You can also save lists of important information in your planner. With the holidays approaching, maybe a list of gift ideas and sizes might be helpful. If you have children, a list of their sizes – especially if they’re still growing – might be helpful all of the time. That way, if you happen to find a great sale, you’re prepared. Grandmas can use this too.
Carry a Few Extra Things
If you’re the type to send cards, maybe some stamps in your planner would be a good idea. And maybe a master list of birthdays. A lot of planners these days have a page at the beginning with the whole year on it. Sometimes it’s for the current year, sometimes it’s what is called a perpetual calendar – just month and numbers without days of the week attached. That’s a good place for birthdays, anniversaries, etc.
If you’ve got something to mail out, like a bill, then stick the bill in your planner. You’ve already got the stamps, right? Oh, and don’t forget your checkbook! When you have a second, you can get that taken care of. A few more seconds or minutes, and you can bring your checkbook up to date.
I also like to have either a small notepad or some sticky notes in my planner in case I need to write something down quickly. Someone recommends a podcast or a new book at lunch, I see something I’d like to have and make a note for later. And while you’re at it, a second pen is always handy.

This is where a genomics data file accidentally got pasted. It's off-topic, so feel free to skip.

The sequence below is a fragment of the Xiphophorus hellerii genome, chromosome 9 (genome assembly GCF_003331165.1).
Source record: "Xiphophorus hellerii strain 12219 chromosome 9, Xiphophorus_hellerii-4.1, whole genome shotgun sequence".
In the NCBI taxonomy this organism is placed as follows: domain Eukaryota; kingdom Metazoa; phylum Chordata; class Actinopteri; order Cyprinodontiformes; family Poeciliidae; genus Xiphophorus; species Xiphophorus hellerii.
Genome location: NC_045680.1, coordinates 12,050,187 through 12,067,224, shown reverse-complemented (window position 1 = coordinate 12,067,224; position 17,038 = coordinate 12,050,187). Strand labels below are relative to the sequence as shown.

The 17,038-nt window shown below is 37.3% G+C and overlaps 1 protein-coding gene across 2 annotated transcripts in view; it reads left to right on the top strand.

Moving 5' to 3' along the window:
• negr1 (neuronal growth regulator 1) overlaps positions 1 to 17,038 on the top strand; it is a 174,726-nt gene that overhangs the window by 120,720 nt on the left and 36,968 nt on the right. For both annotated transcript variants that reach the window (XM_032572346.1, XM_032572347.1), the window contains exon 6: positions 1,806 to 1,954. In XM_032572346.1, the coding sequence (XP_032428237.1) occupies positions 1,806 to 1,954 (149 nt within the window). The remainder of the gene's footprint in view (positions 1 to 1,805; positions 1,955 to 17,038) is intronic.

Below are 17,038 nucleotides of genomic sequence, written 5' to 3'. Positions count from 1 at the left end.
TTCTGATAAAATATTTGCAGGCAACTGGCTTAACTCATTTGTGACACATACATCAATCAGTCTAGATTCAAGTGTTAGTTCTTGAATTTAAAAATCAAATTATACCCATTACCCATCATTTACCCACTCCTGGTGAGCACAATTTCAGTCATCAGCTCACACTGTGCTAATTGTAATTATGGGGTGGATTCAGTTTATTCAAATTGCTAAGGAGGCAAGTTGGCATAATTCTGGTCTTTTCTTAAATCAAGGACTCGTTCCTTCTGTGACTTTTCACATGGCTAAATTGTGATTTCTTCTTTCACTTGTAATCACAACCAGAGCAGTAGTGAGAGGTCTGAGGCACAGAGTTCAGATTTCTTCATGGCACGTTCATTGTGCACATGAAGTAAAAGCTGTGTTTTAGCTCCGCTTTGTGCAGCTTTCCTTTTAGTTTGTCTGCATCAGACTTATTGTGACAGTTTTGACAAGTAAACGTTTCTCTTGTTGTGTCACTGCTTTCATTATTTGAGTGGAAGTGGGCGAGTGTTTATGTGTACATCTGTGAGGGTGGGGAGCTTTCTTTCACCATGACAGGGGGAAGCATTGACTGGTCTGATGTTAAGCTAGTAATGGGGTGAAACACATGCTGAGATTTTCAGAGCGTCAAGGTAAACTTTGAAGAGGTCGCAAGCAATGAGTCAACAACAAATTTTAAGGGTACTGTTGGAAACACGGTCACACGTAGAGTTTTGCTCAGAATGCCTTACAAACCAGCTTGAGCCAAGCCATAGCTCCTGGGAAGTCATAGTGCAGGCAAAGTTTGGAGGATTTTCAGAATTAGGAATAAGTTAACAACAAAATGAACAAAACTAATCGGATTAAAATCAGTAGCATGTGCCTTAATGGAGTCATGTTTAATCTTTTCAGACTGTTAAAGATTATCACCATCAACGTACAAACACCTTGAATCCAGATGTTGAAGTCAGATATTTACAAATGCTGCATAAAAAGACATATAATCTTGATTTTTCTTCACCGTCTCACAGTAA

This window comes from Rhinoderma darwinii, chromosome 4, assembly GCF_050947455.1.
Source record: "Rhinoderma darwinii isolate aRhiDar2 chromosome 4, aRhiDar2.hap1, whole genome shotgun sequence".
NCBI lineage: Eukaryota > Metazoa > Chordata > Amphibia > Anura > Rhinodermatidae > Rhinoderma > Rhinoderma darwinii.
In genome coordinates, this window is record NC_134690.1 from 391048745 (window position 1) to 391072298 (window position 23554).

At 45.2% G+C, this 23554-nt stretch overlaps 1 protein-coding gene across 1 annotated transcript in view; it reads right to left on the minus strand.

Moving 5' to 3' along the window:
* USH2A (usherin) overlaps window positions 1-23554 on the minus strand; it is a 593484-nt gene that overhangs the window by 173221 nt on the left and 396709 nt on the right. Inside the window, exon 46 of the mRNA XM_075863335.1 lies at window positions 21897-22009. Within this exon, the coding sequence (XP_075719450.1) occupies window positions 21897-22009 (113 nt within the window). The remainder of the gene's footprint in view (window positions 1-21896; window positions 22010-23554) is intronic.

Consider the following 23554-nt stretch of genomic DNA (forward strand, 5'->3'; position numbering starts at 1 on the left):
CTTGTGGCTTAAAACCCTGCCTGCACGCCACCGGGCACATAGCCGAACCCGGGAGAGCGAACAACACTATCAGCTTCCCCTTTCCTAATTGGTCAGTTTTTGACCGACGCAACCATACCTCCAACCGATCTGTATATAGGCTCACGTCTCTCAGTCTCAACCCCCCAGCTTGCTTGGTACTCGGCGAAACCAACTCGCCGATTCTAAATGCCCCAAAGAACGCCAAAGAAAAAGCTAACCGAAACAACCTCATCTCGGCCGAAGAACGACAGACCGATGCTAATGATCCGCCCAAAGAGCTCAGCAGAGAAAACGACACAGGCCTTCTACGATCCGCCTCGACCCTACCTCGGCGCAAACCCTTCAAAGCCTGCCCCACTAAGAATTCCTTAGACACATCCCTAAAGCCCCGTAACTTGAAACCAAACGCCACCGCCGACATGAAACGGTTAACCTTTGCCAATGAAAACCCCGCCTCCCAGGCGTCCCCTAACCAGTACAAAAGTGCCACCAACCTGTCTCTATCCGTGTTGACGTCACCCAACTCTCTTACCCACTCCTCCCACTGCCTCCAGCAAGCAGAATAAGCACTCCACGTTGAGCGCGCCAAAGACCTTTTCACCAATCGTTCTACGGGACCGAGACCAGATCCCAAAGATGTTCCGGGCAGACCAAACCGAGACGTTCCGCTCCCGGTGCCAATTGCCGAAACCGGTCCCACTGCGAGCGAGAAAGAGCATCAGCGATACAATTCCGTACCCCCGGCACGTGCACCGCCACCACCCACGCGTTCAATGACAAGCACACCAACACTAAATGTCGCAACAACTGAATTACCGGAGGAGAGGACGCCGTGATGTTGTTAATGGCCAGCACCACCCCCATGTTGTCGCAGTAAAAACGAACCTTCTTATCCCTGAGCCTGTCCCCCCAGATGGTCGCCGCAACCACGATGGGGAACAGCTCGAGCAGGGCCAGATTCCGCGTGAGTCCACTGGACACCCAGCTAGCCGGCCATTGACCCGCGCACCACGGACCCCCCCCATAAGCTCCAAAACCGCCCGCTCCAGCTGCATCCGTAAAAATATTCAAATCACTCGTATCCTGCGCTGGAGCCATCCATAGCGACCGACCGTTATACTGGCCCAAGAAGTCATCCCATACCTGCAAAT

Are you trying to be more healthy and keep track of your activity or what you eat? There are apps for that, but you could use your planner too. Personally, I don’t mind an app tracking my activity, but I find logging my food in one is a hassle. But then, I’m a pen and paper girl.
You Know All Those Things You Have to Do?
Start thinking about them a little more. Each one of us wastes more time than we realize. Maybe you could use a sheet of paper in your planner to brainstorm a few things, like how you could get your to-do list taken care of more efficiently.
Maybe start taking a look at your week instead of just your day. If you’ve got a few calls to make, do them all at once. Block out a section of time for them. And by the way, you can and maybe should have a planner for work, too. Or maybe just an insert in your traveler’s notebook for what you need to do each day.
Just as you group all of your tasks together at home, you can do the same for work. When I dust or sweep the floors, I don’t do one room at a time. I do all the dusting at once and sweep all of the floors. It’s more efficient that way.
Take a look at your workweek, or even what you do at home. If you look at the entire week, you may see areas where you can group things together. This saves you time.
Think about it. If I vacuumed the house room by room, day by day, I would be getting the vacuum out, using it, and putting it away each day. By taking it out once and doing all the vacuuming at once, I save time and am more efficient.
The same is true of things that are more mental rather than physical. For instance, I can get more done if I write a series of blog posts at once rather than doing one at a time. My brain gets into “writing-mode” and I can accomplish more.
The same is true for you. Take a look – a good look – at the things that you do on a regular basis. Would it make more sense to do them together?
And what about those wasted seconds and minutes of your day? Can you think of some creative and useful ways to fill at least some of them? You shouldn’t aim for filling every second – that defeats the purpose.
But think of those little things you’ve been meaning to get to – the ones that will only take a second or two, but don’t seem to get done because you have other, bigger things to do.
Think about how it would feel to have them taken care of, without really taking any extra time from your day.
Now that’s making the most of every second, and helping you find time for what really matters.